When I was first published, and began doing book talks and signings, I used to worry about being photographed; what to wear and the right kind of expression to adopt.
It's not easy as a crime writer. Try to look a little suitably mean and moody and, in my case anyway, it runs the risk of frightening children. But my best attempts at smiles would often have people wondering whether to call the police.
Eventually I just stopped worrying, and that seems to be the best policy. I did a couple of talks about media careers at the excellent St Peter's School in Exeter this week -
This is a posed shot, which I'm always less comfortable with. My tip for getting a decent result here is to make sure the background or surroundings are more photogenic than me, and what a great bunch of youngsters they were.
But I think the best photographic results come from the natural, in action pictures, when you're just doing your thing and not worrying about the camera -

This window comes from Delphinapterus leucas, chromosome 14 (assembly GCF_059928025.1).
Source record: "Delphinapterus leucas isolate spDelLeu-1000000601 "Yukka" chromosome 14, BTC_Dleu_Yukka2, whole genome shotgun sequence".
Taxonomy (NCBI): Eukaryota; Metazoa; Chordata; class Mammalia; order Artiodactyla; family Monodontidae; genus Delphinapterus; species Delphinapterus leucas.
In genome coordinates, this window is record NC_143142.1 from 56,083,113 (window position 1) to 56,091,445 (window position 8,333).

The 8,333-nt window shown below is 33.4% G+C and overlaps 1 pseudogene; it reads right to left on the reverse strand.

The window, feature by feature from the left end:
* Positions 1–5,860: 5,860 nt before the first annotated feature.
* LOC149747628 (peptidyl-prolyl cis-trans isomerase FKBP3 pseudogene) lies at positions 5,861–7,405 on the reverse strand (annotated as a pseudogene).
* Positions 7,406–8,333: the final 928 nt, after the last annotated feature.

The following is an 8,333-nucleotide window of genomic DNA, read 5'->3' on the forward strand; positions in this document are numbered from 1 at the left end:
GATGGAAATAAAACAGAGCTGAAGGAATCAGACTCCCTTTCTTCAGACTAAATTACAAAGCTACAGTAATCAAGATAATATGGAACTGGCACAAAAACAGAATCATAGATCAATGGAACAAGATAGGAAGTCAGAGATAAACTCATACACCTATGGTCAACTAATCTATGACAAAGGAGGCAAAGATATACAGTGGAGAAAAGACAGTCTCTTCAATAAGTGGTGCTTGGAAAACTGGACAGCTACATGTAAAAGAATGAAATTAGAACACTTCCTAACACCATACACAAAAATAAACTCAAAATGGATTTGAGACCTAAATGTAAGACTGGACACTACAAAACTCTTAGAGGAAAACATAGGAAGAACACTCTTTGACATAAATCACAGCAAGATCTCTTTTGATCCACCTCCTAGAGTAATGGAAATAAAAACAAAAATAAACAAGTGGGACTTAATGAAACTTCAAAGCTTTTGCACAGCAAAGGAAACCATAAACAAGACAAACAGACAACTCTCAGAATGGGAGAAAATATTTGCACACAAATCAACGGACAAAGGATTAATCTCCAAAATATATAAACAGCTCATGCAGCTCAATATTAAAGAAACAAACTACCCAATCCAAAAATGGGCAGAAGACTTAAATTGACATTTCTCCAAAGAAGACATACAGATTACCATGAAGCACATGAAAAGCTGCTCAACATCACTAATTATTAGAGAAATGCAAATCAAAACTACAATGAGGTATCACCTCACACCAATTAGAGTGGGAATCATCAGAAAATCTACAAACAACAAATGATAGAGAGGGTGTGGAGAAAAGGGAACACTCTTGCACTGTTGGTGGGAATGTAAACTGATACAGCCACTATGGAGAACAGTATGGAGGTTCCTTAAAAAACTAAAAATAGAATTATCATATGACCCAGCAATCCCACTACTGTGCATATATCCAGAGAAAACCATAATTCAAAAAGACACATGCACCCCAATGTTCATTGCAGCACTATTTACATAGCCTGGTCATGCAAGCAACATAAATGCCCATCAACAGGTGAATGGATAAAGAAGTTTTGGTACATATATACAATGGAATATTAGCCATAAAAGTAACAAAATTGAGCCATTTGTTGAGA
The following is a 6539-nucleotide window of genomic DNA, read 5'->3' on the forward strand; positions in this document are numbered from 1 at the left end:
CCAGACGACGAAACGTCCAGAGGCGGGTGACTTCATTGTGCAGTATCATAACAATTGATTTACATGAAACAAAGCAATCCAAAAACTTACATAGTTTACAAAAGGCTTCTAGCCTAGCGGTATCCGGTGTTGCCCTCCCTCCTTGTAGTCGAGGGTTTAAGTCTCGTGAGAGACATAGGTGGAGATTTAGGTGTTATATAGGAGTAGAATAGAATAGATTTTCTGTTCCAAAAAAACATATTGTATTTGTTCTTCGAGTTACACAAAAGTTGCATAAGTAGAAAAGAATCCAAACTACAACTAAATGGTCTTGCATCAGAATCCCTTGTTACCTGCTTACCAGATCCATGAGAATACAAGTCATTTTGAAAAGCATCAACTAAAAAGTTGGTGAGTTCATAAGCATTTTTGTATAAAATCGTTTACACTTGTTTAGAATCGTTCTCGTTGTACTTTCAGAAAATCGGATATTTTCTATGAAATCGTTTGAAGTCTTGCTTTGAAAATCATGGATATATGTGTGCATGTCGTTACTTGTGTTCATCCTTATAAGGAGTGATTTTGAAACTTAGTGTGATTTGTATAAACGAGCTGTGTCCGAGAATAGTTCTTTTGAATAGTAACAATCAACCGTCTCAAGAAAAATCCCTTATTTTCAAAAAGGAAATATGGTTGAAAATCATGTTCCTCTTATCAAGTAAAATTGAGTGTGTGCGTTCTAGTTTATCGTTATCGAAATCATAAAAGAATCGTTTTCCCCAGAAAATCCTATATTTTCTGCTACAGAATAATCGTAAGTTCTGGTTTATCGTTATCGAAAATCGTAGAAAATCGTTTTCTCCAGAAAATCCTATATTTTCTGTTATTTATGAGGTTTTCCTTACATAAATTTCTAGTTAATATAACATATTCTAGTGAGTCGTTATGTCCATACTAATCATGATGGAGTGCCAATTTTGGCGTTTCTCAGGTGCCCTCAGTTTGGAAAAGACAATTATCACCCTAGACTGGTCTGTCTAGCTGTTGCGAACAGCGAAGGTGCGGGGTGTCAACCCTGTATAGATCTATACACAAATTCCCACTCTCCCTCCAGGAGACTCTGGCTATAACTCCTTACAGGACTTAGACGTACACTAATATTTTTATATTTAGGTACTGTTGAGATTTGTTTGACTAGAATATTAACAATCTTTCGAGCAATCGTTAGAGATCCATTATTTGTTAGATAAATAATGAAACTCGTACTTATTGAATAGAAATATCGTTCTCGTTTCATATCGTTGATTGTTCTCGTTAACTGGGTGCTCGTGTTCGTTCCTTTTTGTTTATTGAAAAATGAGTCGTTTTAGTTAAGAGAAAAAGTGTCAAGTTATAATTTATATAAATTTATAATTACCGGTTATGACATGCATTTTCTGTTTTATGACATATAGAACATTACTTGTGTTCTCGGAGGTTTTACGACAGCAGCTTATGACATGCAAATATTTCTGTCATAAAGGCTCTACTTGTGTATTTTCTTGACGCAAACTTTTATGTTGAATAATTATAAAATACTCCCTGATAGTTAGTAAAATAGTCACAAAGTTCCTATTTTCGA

I was amused to see that to this day, it's always the back seats that get taken first. Just like when I was a lad...
So that's my thinking about the way to be photographed for the best results - the non-posed, of the moment pictures seem to come out best.
One final word on the subject, and it's a first for a blog - I'm going to leave you with a picture. Beware the artist who asks if they can do "a quick sketch" of you.
I think I was treated very gently on this one (my warm thanks to the hugely talented and kind Ian Baker for that), but I've seen many a drawing which isn't quite so pleasant -